Competent authority approval awaited for DST’s announcement of new SATHI centres

| Updated: 27 November, 2023 2:15 pm IST

NEW DELHI: Commenced in 2020, the SATHI (Sophisticated Analytical and Technical Help Institutes) programme sought to establish centres equipped with advanced analytical instruments, promoting collaboration and resource-sharing among institutions. The recent termination of the proposal solicitation under SATHI has generated concerns among educational institutions, particularly in Kerala, regarding the future of their research endeavours.

The recent discontinuation of the SATHI programme within the Department of Science and Technology (DST) has sparked unease among researchers and academics. This decision has prompted worries about its potential repercussions on research funding, especially in light of the forthcoming establishment of the National Research Foundation (NRF) and the possible role of the private sector in shaping the research environment.

Within academic circles, there is widespread speculation that the termination of SATHI may foreshadow the implementation of the National Research Foundation (NRF). The recently approved Anusandhan NRF Bill, 2023, envisions a centralised entity for research funding, with a notable dependence on investments from the private sector.

The NRF Bill foresees an allotment of Rs 50,000 crores over the upcoming five years, with approximately Rs 36,000 crores anticipated from the private sector. The significant participation of the private sector in research funding has raised apprehensions regarding potential shifts in research priorities.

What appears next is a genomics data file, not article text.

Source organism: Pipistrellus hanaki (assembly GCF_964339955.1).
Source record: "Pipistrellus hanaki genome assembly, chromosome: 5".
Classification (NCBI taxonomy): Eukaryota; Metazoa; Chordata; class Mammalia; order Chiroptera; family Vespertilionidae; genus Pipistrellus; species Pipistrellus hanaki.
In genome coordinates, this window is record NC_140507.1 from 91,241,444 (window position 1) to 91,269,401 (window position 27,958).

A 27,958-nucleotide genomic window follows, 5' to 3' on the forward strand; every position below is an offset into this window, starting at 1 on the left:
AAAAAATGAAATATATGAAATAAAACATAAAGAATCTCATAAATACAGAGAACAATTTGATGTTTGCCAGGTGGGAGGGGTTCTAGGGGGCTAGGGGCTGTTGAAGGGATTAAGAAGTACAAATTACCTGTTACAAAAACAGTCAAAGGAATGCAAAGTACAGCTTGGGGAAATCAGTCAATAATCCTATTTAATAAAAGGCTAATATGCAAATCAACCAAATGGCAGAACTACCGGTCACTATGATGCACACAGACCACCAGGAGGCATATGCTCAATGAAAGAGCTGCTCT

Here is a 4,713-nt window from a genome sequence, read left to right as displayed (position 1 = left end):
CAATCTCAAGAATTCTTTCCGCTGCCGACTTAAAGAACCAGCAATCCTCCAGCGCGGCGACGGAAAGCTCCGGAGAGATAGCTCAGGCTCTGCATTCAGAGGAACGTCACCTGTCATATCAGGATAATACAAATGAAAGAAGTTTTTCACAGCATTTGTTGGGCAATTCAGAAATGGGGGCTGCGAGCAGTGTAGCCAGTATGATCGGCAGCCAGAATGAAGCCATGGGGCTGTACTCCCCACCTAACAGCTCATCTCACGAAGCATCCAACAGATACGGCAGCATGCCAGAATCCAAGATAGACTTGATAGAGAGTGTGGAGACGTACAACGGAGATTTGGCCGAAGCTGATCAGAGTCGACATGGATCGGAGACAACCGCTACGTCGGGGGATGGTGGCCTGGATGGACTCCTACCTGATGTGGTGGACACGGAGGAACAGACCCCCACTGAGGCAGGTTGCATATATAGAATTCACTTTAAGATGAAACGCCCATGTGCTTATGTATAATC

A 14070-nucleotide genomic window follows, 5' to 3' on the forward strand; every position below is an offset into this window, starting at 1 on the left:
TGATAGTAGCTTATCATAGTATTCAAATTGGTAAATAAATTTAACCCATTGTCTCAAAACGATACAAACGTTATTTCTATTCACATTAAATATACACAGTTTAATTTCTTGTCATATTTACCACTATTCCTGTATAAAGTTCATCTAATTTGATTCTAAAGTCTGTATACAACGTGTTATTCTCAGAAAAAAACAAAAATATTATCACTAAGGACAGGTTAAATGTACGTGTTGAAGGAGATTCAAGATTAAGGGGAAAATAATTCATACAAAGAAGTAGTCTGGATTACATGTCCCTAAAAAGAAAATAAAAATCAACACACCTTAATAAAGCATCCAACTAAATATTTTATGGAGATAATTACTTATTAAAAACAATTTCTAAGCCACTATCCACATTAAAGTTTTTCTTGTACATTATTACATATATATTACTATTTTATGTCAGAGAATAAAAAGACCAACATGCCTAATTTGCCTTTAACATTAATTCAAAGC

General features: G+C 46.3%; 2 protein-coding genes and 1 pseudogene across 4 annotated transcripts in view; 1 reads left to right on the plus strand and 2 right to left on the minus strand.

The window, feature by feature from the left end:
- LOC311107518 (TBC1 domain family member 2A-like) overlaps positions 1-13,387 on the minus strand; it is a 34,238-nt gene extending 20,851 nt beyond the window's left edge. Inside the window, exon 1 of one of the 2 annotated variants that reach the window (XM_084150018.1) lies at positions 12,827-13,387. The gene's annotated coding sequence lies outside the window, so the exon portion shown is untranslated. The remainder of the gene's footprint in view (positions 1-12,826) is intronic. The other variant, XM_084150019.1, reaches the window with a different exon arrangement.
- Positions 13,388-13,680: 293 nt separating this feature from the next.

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Researchers are apprehensive that heightened involvement from the private sector could result in market forces determining research priorities. There is a mounting concern that this could jeopardise the autonomy of educational institutions, steering their research agendas towards projects with commercial viability rather than emphasising fundamental research.

The discontinuation of the SATHI programme, along with the upcoming introduction of the NRF, has generated uncertainty regarding the future of research funding in the country. Academics are concerned about possible changes in focus and express worries about a diminished emphasis on fundamental research, potentially favouring projects aligned with market interests.

Beyond the immediate concerns surrounding the discontinuation of a specific programme, the academic community’s unease extends to the broader implications for research priorities and the nature of scientific inquiry in the country. The evolving landscape prompts contemplation on how future policies may influence the pursuit of knowledge and innovation.

Amid these uncertainties, the academic community advocates for transparent dialogue and collaborative decision-making to ensure that the direction of research funding aligns with the overarching goal of advancing knowledge for the benefit of society.

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